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Project Risk Register Analysis and Practical Conclusions


SECOND EDITION

Juris Uzulāns
University of Latvia

Riga, Latvia

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Abstract

The aim of the current research is to examine real project risk registers to find correlations between the project management theory, especially project risk management, and practical results of real project risk management – the risk registers publicly available in the Internet.

In the research the author has analysed the compliance between the project risk management theory which is described in “A Guide to the Project Management Body of Knowledge” by Project Management Institute, Tasmanian Government Project Management Guidelines and Risk Management Guide For DoD Acquisition and the project risk registers.

In the previous research the author concluded that after analysing just 30 risk registers significant differences could be found between the risk register described in the theory and risk registers of real projects. At the end of the identification phase of the risk management process the coincidence between the described risk register and real project risk registers is high. As a result of the research it cannot be concluded what the minimum amount of information in the risk register is to make it comply with the risk register described in the theory. The challenge is to design recommendations for practical use.

Key words: Risk, project, project risk management, risk register.
JEL code: M00

Introduction

Project management is a new science characterized by dynamic development. The first editions of A Guide to the Project Body of Knowledge, Tasmanian Government Project Management Guidelines and DSMC Risk Management Guide for DoD Acquisition were launched in 1996. The latest version of A Guide to the Project Body of Knowledge – the fifth one – was issued in 2013. The latest – 7th version of the Tasmanian Government Project Management Guidelines came out in 2011. The most recent, 7th, interim release version of Risk Management Guide for DoD Acquisition is of year 2014. Although a new edition was issued in average every three years, the author considers that none of them contains references to research results; it can be assumed that the manuals represent theoretical reflection on the authors’ experience. However, the development of a science is impossible without research and research-based conclusions and recommendations.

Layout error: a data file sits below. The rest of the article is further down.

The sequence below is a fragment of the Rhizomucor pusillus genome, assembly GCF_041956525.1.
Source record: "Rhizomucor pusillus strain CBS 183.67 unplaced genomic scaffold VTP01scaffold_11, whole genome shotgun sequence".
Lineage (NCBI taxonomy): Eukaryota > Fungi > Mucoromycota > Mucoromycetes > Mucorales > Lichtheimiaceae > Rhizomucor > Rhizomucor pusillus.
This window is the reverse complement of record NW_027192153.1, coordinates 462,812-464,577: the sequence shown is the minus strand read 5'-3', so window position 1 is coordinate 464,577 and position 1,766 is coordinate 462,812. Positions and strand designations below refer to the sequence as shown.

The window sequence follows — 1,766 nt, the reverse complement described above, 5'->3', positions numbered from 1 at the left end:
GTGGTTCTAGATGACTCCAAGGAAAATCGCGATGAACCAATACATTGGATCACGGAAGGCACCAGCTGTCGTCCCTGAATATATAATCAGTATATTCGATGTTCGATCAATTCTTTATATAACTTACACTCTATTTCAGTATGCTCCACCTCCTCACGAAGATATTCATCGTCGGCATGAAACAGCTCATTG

The article describes the research on 30 risk registers. The aim of the study is to assess the compliance of the publicly (in the Internet) available project risk registers with the description of project risk management in three project risk management manuals. For the purposes of the research the author has used both quantitative and qualitative research methods.

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Editor’s note: Second Editions are previously published papers that have continued relevance in today’s project management world, or which were originally published in conference proceedings or in a language other than English. Original publication acknowledged; authors retain copyright. This paper was originally presented at the 4th Scientific Conference on Project Management in the Baltic States, University of Latvia, April 2015. It is republished here with the permission of the author and conference organizers.

 

About the Author

 

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Juris Uzulāns, PhD cand

University of Latvia
Riga, Latvia

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Juris Uzulāns possesses more than 15 years of experience in theoretical and practical project management. It includes managing projects in the state governance, health care system, institutions of higher education and IBM Latvia. The author has designed and delivered courses in project management in HEI School of Banking and Finance, Baltic Computer Academy as well as commercial firms specialized in training.

In science the author focuses on risk management, analysis of project processes and documentation. Juris is author of 4 books on project management and 20 scientific publications.

Juris Uzulāns can be contacted at [email protected].